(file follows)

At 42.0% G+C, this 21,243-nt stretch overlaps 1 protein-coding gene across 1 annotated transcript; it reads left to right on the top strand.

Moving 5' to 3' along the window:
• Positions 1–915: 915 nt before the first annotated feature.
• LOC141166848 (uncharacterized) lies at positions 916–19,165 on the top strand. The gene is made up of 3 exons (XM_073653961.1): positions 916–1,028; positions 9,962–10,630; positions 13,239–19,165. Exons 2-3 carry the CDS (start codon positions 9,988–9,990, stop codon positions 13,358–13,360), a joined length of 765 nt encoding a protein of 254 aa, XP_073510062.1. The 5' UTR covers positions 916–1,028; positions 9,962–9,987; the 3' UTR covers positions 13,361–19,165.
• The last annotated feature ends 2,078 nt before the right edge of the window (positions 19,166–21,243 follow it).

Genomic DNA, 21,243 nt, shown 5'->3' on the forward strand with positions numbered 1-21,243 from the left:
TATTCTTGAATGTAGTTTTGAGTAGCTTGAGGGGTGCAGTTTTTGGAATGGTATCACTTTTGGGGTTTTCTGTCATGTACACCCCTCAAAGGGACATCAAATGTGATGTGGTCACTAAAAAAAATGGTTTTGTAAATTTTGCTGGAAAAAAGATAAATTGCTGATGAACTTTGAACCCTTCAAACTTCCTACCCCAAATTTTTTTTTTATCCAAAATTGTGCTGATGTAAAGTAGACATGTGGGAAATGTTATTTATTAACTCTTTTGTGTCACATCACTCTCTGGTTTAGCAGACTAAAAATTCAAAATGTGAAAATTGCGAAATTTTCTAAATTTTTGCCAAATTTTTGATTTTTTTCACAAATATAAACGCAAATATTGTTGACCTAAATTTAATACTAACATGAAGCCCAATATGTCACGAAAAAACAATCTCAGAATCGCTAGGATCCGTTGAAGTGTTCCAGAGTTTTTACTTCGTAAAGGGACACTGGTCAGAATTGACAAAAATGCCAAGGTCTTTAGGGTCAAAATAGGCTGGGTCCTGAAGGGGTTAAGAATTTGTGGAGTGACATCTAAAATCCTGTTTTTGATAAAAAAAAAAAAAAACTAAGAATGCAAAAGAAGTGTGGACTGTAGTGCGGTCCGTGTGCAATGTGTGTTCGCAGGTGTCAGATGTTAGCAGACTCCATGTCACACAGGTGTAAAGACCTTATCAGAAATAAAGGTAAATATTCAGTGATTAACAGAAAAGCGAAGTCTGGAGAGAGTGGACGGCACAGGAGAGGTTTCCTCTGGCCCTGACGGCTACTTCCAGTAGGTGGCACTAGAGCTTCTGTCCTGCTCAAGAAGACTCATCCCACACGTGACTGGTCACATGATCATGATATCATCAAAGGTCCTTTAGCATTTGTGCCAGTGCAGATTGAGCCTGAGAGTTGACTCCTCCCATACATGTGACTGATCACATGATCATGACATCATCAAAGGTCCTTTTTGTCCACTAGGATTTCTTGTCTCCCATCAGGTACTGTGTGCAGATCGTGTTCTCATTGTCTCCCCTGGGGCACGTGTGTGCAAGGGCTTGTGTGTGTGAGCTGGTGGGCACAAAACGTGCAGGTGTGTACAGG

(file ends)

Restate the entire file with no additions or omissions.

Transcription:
At 42.0% G+C, this 21,243-nt stretch overlaps 1 protein-coding gene across 1 annotated transcript; it reads left to right on the top strand.

Moving 5' to 3' along the window:
• Positions 1–915: 915 nt before the first annotated feature.
• LOC141166848 (uncharacterized) lies at positions 916–19,165 on the top strand. The gene is made up of 3 exons (XM_073653961.1): positions 916–1,028; positions 9,962–10,630; positions 13,239–19,165. Exons 2-3 carry the CDS (start codon positions 9,988–9,990, stop codon positions 13,358–13,360), a joined length of 765 nt encoding a protein of 254 aa, XP_073510062.1. The 5' UTR covers positions 916–1,028; positions 9,962–9,987; the 3' UTR covers positions 13,361–19,165.
• The last annotated feature ends 2,078 nt before the right edge of the window (positions 19,166–21,243 follow it).

Genomic DNA, 21,243 nt, shown 5'->3' on the forward strand with positions numbered 1-21,243 from the left:
TATTCTTGAATGTAGTTTTGAGTAGCTTGAGGGGTGCAGTTTTTGGAATGGTATCACTTTTGGGGTTTTCTGTCATGTACACCCCTCAAAGGGACATCAAATGTGATGTGGTCACTAAAAAAAATGGTTTTGTAAATTTTGCTGGAAAAAAGATAAATTGCTGATGAACTTTGAACCCTTCAAACTTCCTACCCCAAATTTTTTTTTTATCCAAAATTGTGCTGATGTAAAGTAGACATGTGGGAAATGTTATTTATTAACTCTTTTGTGTCACATCACTCTCTGGTTTAGCAGACTAAAAATTCAAAATGTGAAAATTGCGAAATTTTCTAAATTTTTGCCAAATTTTTGATTTTTTTCACAAATATAAACGCAAATATTGTTGACCTAAATTTAATACTAACATGAAGCCCAATATGTCACGAAAAAACAATCTCAGAATCGCTAGGATCCGTTGAAGTGTTCCAGAGTTTTTACTTCGTAAAGGGACACTGGTCAGAATTGACAAAAATGCCAAGGTCTTTAGGGTCAAAATAGGCTGGGTCCTGAAGGGGTTAAGAATTTGTGGAGTGACATCTAAAATCCTGTTTTTGATAAAAAAAAAAAAAAACTAAGAATGCAAAAGAAGTGTGGACTGTAGTGCGGTCCGTGTGCAATGTGTGTTCGCAGGTGTCAGATGTTAGCAGACTCCATGTCACACAGGTGTAAAGACCTTATCAGAAATAAAGGTAAATATTCAGTGATTAACAGAAAAGCGAAGTCTGGAGAGAGTGGACGGCACAGGAGAGGTTTCCTCTGGCCCTGACGGCTACTTCCAGTAGGTGGCACTAGAGCTTCTGTCCTGCTCAAGAAGACTCATCCCACACGTGACTGGTCACATGATCATGATATCATCAAAGGTCCTTTAGCATTTGTGCCAGTGCAGATTGAGCCTGAGAGTTGACTCCTCCCATACATGTGACTGATCACATGATCATGACATCATCAAAGGTCCTTTTTGTCCACTAGGATTTCTTGTCTCCCATCAGGTACTGTGTGCAGATCGTGTTCTCATTGTCTCCCCTGGGGCACGTGTGTGCAAGGGCTTGTGTGTGTGAGCTGGTGGGCACAAAACGTGCAGGTGTGTACAGG